contribution. In this context design is seen as elitist and something
to be avoided. Design is being stifled because of a fear of doing
anything which may upset a perceived understanding of the requirements
of the bereaved. As a consequence this task has been handed over
to the administrators. These people do not have the training that
is required to understand a varied and complex range of different
landscape issues. In other countries this is addressed through
specialist design and horticultural training. For example in Germany
training is required for both administrators and horticulturalists.
Here cemeteries are not only considered as places for the practice
of burial and bereavement, but in a wider social context, which
must be integrated and make a contribution to the wider landscape
and the environment as a whole. Design is a consideration at this
large scale, but may also create the intimate spaces required
to provide the appropriate setting for bereavement. With the increasing
lack of space, we cannot afford to be singular about the use of
cemeteries; they will have to serve appropriate recreational needs
and be frequented, so that they become socially acceptable places.
They will also have to contribute to the local green structure
as part of urban sustainability in which they cater for both people
A thorough understanding of landscape and plant
growth and local characteristics is a prerequisite. In order to
provide for the full range of evolving requirements a flexible
framework that enables change and can be readily adopted is required.
Such spaces will be multi-dimensional and robust. Management issues
are considered at these early stages, not as the inevitable evil
after the landscape has been completed. Appropriately qualified
professionals are required for each stage; designers to bring
this from concept to execution, administrators to manage sites
and horticulturalists to maintain them. These operations should
be integrated and not seen as mutually exclusive. In this way
it may be possible for modern cemeteries to enjoy the same type
of civic pride that were a legacy of the Victorian era.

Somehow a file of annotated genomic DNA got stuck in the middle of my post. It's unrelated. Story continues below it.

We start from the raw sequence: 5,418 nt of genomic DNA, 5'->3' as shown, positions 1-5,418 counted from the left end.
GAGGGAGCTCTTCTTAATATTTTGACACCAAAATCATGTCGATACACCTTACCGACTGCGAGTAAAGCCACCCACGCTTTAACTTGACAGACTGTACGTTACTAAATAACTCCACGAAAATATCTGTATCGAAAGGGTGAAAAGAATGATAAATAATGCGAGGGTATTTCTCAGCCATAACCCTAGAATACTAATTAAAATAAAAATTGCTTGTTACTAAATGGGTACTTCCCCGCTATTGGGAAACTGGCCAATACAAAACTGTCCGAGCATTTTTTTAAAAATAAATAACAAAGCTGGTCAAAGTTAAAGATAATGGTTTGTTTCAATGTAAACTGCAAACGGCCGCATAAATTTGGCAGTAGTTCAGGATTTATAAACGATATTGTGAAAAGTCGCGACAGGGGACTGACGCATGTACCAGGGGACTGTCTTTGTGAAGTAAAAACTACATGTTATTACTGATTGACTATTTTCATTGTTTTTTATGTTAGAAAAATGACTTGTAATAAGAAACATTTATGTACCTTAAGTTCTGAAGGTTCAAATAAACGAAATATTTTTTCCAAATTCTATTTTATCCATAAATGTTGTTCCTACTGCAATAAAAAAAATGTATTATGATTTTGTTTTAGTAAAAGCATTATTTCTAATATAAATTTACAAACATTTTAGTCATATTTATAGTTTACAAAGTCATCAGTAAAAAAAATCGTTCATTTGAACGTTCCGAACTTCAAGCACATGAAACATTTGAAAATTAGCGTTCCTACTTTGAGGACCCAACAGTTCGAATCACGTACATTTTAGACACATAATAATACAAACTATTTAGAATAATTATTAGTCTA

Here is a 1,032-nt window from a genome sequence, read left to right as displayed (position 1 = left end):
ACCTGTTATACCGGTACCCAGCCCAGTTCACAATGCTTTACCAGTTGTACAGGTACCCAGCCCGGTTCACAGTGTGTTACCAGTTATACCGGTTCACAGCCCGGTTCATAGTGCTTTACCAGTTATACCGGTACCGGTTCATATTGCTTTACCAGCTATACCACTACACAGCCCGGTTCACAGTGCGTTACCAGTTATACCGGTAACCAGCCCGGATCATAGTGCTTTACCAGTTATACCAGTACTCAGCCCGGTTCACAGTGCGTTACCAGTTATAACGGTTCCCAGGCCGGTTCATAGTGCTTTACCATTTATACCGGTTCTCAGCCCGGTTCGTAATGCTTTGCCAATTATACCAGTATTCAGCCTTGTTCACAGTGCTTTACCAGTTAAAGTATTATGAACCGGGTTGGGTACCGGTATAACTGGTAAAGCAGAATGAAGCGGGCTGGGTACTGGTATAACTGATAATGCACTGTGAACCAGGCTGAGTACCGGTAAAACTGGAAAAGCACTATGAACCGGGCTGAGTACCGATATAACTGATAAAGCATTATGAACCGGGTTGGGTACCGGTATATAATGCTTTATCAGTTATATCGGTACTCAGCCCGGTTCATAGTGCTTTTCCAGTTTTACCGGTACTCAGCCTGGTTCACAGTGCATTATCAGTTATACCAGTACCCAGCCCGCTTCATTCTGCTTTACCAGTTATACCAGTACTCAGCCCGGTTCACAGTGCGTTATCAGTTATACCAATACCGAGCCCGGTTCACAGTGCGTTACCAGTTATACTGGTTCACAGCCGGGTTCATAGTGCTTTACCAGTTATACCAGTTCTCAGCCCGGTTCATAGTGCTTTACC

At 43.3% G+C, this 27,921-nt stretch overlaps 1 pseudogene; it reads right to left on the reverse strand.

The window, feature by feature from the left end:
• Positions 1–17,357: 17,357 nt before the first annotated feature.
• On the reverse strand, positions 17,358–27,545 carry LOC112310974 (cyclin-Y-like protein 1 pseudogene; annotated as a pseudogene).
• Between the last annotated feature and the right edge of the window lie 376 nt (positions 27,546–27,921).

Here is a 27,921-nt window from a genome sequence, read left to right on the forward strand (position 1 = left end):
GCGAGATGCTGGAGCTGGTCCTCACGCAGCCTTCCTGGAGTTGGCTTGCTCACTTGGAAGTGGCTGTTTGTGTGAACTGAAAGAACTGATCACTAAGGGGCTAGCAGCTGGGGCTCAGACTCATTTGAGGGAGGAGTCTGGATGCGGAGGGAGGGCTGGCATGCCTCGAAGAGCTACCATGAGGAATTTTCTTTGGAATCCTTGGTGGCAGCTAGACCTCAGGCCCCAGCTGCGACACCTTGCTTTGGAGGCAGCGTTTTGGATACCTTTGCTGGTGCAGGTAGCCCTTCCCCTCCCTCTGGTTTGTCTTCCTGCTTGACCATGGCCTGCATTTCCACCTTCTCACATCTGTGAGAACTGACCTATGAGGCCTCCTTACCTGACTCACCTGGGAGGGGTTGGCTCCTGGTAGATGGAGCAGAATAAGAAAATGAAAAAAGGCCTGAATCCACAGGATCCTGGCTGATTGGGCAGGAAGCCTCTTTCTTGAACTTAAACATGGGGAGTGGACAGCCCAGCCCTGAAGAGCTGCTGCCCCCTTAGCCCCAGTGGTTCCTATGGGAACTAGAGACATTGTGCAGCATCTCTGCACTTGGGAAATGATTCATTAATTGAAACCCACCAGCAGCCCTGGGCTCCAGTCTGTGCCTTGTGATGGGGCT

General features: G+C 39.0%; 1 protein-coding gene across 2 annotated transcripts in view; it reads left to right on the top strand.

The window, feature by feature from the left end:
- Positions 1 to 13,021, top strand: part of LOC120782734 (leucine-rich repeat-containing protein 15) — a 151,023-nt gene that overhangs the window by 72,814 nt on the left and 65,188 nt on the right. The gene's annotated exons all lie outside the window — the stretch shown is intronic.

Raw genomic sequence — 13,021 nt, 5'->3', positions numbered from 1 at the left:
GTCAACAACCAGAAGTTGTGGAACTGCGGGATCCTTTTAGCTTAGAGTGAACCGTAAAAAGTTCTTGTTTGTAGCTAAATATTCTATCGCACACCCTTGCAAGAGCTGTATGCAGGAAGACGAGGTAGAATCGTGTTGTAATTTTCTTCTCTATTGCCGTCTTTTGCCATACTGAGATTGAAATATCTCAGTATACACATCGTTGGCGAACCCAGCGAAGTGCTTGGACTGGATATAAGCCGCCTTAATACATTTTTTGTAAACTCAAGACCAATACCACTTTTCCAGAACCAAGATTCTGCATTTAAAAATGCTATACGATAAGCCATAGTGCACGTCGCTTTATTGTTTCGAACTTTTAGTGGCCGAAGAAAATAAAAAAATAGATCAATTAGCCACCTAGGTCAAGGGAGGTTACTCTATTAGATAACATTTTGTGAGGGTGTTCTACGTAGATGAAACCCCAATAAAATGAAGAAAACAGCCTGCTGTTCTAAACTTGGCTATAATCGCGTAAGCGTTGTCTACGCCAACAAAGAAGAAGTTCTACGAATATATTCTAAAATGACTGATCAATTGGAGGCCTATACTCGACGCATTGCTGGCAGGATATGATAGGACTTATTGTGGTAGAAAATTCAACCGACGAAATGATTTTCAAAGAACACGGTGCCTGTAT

The lack of experience of designers in this
field during the latter period necessitates the need for further
research in order to achieve a fuller understanding as to what
has been produced during the previous century by reassessing design
issues. It would be important to contribute to the process of
general environmental improvement whilst also acknowledging and
responding to the social context. Landscape architecture ought
to harness these different efforts and provide designed solutions.
The following future research ought to be considered:
The assessment of cemeteries as a
provision for bereavement and memorial.
The catering for ethnic and social
groups within a multi-cultural society.
The role of cemeteries as a public
resource for recreation.
The potential contribution of cemeteries
The physical relationship with the
The identification of design criteria
by which new cemeteries may best meet public need.
The identification and learning from
the best practice of contemporary European examples.
Andy Clayden and Dr Jan Woudstra
Department of Landscape
University of Sheffield
34 Ken Worpole, The Cemetery in the City, (Comedia,
1997), 16. Back
Ruth Gledhill, "Funerals should not be dismal experience",
The Times, 23 November 1998. Back
Lucinda Lambton, "To paradise by way of Kensal Green",
The Independent, 3 March 1993. Back
eg see letters in The Times, 2, 8, 15, 19, 23 October 1998. Back